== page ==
Quorum decision making coordinates group departure decisions in Eurasian oystercatchers, Haematopus ostralegus

Leah Gray*, Mike M. Webster

*Corresponding author for this work

Research output: Contribution to journalArticlepeer-review

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Abstract

Prey species that form groups gain a range of benefits from associating with conspecifics, including access to social information. Groups typically coordinate collective movement through local interactions, where individuals copy their nearest neighbours' behaviour to generate group level decisions. However, individuals in a group may not always make ‘correct’ decisions, and blind copying of behaviour can lead to the spread of poor information and maladaptive cascades. To impede the spread of poor information, many animals that form groups have developed information-dampening mechanisms such as consensus decision making through the quorum response. In this study we monitored flocks of roosting Eurasian oystercatchers with a view to understanding the mechanics of group departure decisions and to test for the presence of a quorum response. Nearing high tide, oystercatchers would leave the roosting site en masse, where the timing of departure of many individuals was coordinated. Coordinating the timing of mass departures was a complex task as single birds and small groups frequently joined and departed from the roosting site, meaning individuals had to decide which departures to copy and which to ignore. Individual oystercatchers were more likely to depart within 10s of another bird if they were closer together in the group, suggesting that departure information may be transferred locally between neighbouring birds. While single departures were very common, most individuals departed in groups of 10 or more, showing that single departures were a relatively weak departure cue and were frequently ignored by the rest of the group. The probability of an individual joining a departure event was higher with increasing departure group size in a nonlinear (sigmoidal) relationship. This trend is consistent with a quorum response with the propensity to copy the departure of groupmates sharply increasing at a quorum threshold of about 10 birds.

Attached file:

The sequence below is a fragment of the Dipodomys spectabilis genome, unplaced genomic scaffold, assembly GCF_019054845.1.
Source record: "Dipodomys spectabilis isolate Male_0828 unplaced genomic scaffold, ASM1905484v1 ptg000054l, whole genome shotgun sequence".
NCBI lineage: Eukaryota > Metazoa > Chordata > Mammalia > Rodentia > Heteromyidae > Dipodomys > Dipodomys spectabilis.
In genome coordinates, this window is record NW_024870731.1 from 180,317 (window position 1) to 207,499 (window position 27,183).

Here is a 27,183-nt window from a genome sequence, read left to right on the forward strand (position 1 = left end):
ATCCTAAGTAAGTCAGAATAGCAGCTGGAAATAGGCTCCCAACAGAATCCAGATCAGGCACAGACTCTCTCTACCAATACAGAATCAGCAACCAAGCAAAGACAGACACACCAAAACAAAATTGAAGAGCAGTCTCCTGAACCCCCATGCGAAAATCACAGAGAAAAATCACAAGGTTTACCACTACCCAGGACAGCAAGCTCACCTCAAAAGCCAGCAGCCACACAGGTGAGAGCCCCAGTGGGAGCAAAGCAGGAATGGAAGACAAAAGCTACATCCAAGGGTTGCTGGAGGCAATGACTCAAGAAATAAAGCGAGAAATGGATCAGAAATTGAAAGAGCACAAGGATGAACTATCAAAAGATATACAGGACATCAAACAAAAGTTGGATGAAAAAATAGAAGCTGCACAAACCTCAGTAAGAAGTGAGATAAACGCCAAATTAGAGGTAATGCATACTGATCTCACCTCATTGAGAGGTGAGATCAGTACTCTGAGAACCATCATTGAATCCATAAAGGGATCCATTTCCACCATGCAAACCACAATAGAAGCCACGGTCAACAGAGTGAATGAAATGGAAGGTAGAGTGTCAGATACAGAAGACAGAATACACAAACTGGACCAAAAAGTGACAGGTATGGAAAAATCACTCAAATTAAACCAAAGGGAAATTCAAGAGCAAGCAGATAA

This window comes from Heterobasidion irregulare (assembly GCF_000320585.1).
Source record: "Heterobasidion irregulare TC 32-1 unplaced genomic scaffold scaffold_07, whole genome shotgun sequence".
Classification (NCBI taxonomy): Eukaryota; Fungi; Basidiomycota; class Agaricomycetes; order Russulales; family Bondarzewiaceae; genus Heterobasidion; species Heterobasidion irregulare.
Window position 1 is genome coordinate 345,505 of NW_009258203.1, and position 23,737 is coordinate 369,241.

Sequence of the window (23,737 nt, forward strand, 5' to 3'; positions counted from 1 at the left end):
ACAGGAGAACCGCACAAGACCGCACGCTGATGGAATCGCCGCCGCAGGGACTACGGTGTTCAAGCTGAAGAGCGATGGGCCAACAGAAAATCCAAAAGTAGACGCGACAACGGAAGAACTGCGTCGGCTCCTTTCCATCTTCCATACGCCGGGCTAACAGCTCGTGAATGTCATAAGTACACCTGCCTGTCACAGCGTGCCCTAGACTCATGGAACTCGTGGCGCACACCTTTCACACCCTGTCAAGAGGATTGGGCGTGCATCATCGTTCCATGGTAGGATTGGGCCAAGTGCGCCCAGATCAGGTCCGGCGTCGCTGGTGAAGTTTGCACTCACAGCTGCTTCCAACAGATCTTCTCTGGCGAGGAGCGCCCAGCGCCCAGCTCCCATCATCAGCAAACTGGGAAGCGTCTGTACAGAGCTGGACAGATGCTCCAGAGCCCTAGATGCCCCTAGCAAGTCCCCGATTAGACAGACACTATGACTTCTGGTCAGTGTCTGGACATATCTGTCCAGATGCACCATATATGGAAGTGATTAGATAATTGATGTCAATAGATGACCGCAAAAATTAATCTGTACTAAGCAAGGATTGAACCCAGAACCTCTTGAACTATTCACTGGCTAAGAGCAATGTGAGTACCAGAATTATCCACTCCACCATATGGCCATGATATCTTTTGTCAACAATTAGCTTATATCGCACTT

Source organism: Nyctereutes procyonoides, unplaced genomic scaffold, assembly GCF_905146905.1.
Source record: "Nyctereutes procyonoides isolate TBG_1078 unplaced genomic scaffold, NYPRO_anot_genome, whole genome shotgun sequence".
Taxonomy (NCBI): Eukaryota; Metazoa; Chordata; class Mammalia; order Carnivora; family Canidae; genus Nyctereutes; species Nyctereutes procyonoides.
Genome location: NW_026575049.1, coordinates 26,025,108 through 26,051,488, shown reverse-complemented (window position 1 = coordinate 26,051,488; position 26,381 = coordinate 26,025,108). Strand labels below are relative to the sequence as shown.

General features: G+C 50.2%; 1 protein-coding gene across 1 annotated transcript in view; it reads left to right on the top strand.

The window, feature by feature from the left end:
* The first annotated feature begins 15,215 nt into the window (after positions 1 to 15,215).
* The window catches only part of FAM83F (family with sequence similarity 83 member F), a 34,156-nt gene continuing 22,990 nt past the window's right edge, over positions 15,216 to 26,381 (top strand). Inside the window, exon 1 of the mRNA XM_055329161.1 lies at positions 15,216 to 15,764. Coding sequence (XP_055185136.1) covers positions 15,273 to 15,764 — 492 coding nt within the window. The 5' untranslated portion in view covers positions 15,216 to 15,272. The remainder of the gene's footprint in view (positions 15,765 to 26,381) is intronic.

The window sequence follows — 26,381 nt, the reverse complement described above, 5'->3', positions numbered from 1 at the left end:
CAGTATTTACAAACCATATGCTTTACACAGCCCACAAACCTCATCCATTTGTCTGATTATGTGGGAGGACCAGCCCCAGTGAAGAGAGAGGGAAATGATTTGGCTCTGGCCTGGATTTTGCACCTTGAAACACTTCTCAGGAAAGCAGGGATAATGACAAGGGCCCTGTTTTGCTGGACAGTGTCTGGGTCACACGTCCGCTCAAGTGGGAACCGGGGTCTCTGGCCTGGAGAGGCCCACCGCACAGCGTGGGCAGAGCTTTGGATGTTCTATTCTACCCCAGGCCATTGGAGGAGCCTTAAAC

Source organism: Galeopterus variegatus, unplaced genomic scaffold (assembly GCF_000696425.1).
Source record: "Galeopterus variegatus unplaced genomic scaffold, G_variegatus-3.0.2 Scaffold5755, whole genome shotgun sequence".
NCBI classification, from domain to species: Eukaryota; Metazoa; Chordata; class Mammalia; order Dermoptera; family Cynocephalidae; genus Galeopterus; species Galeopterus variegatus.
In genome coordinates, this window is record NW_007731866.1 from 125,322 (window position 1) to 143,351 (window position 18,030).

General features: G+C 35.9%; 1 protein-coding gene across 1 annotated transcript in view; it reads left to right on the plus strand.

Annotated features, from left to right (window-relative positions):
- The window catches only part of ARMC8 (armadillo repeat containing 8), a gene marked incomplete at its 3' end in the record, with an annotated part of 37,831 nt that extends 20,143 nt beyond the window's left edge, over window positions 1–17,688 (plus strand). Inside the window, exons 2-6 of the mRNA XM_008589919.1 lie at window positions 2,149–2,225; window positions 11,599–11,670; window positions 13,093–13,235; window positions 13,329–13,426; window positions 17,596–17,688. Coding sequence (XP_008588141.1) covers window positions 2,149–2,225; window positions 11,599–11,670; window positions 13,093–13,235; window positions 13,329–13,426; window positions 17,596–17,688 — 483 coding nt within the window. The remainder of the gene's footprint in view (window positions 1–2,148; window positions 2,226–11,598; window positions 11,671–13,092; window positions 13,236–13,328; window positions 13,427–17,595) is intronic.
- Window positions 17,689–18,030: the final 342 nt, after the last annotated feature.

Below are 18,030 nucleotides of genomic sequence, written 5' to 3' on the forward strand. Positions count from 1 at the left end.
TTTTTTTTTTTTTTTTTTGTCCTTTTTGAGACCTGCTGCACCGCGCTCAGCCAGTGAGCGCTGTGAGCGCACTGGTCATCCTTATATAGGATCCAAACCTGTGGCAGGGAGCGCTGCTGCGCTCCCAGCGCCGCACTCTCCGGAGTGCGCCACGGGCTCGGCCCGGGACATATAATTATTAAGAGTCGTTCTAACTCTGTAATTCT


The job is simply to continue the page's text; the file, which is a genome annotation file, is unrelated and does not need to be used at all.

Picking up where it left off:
Original languageEnglish
Pages (from-to)29-38
Number of pages10
JournalAnimal Behaviour
Volume202
Early online date15 Jun 2023
DOIs
Publication statusPublished - 1 Aug 2023

Keywords

  • Consensus decision making
  • Flock
  • Quorum response
  • Social information

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